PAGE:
Picture Worth 1,000 Words Nobody disagrees with the need for affordable housing or that a certain level of density is dollar smart for TC. The issue is the proposed solution. If you haven’t already seen the architect’s rendition for the site, please Google “Pine Street Development Traverse City”...

Living Wage, Not Tall Buildings Our community deserves better than the StandUp TC “vote no” arguments. They are not truthful. Their yard signs say: “More Housing. Less Red Tape. Vote like you want your kids to live here.” The truth: More housing, but for whom? At what price..

Home · Articles · News · Music · Barbara Faith Jordan
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Barbara Faith Jordan

Robert Downes - October 26th, 2009
Barbara Faith Jordan Brings out her Best
By Robert Downes 10/26/09

Barbara Faith Jordan has been a bright light on the Northern Michigan acoustic music scene for nearly a decade, performing thoughtful songs with a message at coffeehouses, folk festivals and concert venues throughout the region.
Next week, friends and fans will hear the latest from Barbara when she releases her new CD, Passages at the City Opera House in Traverse City at 5:30 p.m. on Sunday, Nov. 1. Here, Barbara talks about her new CD and musical journey:

NE: Is this your first CD?
Faith Jordan: No, I put my first CD out in 1997. It’s no longer available, but was called “Harvest” and was a collection of original inspirational music.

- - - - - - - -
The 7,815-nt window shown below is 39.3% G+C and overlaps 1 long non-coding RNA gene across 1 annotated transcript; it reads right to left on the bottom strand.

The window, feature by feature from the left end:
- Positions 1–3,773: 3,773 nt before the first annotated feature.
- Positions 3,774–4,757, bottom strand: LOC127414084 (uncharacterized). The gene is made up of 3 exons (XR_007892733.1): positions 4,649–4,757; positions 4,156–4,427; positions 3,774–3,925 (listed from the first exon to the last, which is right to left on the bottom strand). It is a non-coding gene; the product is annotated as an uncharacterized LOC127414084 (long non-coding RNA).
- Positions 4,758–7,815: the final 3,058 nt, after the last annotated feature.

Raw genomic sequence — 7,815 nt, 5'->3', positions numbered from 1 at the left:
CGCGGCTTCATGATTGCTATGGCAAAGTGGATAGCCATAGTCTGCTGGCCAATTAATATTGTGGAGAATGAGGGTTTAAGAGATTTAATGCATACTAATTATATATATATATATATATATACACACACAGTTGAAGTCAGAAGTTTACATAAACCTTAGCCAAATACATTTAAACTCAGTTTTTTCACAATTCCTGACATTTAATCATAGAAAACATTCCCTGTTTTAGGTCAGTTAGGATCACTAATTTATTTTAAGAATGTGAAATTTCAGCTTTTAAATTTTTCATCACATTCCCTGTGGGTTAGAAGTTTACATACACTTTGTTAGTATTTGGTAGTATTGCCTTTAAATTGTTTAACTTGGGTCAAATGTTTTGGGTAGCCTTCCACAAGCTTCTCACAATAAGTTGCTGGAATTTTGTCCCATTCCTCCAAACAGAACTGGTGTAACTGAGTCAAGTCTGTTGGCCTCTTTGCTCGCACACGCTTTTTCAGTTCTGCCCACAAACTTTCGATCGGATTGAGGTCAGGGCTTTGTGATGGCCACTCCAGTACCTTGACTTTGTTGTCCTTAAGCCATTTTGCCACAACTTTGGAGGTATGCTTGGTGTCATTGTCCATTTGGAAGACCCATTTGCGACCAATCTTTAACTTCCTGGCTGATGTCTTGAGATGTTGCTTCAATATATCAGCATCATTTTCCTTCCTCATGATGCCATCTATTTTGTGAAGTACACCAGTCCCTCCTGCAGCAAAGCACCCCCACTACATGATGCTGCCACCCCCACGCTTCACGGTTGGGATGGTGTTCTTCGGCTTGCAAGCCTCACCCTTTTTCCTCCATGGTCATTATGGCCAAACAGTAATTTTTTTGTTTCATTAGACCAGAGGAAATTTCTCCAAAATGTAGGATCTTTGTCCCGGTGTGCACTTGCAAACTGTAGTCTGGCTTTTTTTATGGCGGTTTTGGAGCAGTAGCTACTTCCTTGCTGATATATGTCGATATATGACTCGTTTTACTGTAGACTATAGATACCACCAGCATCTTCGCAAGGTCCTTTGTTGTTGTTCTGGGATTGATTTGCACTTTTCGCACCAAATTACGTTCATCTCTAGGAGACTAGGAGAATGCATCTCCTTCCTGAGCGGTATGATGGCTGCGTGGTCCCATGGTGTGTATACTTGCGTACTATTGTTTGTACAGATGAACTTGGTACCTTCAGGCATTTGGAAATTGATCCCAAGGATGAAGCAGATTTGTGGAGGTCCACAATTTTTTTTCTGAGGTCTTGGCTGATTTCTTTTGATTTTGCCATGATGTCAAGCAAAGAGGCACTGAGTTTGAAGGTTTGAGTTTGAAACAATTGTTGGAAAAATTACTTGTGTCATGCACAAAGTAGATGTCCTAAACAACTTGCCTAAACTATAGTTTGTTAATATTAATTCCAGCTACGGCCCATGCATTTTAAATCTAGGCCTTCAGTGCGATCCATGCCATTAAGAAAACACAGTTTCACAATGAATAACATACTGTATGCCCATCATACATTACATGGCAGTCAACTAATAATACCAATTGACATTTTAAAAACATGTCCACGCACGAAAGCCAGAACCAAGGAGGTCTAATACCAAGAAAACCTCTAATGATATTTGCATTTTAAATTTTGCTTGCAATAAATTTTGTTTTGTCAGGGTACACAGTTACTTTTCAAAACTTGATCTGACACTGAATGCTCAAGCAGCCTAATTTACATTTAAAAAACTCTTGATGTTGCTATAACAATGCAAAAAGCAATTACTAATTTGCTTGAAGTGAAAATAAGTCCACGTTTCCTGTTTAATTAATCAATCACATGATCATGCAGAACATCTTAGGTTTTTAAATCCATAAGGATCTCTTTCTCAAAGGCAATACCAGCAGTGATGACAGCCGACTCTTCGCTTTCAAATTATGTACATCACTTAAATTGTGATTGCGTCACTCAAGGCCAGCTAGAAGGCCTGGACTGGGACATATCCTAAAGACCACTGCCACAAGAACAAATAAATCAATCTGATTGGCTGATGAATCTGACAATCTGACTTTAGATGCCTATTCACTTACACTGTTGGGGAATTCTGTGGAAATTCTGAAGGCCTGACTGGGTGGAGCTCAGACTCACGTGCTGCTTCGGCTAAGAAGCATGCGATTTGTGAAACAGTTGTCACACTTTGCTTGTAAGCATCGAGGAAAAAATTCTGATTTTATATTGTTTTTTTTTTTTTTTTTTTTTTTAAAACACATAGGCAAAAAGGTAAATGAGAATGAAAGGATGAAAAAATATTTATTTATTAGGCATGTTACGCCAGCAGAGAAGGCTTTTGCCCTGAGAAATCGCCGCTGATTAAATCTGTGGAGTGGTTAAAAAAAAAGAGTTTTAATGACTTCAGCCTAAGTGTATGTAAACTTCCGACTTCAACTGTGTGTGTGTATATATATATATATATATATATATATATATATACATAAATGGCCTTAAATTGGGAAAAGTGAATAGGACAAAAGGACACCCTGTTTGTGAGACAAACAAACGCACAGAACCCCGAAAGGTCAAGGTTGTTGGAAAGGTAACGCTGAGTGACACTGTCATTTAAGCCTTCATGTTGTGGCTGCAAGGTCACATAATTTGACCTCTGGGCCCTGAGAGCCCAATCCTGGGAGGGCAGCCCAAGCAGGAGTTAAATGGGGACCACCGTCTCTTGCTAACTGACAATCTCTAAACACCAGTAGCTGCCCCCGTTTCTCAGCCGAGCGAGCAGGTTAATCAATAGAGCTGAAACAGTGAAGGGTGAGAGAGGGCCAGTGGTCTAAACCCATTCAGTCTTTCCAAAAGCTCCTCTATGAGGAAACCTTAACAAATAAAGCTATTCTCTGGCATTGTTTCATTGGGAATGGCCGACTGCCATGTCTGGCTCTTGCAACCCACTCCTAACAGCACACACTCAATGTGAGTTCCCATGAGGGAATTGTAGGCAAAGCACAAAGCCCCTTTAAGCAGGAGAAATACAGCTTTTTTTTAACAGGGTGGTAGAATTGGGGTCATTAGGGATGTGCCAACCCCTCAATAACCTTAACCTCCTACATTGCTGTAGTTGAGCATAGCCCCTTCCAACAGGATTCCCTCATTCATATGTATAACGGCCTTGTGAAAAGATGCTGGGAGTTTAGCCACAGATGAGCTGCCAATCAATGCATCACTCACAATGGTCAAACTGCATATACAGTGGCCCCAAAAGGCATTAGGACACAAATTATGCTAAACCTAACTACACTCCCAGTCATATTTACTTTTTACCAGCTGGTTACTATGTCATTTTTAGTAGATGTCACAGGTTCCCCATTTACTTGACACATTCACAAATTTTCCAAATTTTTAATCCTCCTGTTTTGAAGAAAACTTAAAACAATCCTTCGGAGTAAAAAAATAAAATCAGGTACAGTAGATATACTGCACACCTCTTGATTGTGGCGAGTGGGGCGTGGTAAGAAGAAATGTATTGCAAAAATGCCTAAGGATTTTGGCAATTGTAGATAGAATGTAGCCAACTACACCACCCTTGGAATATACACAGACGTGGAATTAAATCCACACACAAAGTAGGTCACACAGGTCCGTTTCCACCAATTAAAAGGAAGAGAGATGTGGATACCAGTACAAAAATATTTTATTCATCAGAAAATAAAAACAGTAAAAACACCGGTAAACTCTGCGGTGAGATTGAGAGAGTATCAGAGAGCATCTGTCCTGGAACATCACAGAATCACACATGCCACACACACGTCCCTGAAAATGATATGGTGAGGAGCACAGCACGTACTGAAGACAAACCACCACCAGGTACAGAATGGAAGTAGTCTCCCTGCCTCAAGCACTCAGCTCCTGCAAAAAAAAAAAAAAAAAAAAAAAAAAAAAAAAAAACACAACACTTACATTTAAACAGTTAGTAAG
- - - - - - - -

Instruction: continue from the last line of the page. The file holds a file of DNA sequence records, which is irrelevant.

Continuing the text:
NE: What direction did you take with your music on this album?
Faith Jordan: I mainly use a narrative, story-telling format to my songs and wanted this album to be reflective of the many different “stories” that people are living every day. There are songs about love, loss, hope, grief, faith, pain, fear, and humor. I was inspired by a website called www.musicforthesoul.org The founder of that site stated “I believe firmly and passionately that music is a gift from God and has the power to speak healing straight to people’s hearts where words alone can often fail.” My vision for the album was to deliver a quality message through each song with quality music and solid arrangements. I was grateful to find a co-producer, Joe Ayoub, that was both a great arranger and a great musician to help me with this.
I wanted the album to have a very eclectic feel to it in terms of genre and song content. One of the many things I enjoy about being an independent artist is not feeling constrained to stay within a certain style or genre. I like to use whatever style I think fits the lyrics. It was fun to sing a little jazz, a little country and even a little rock.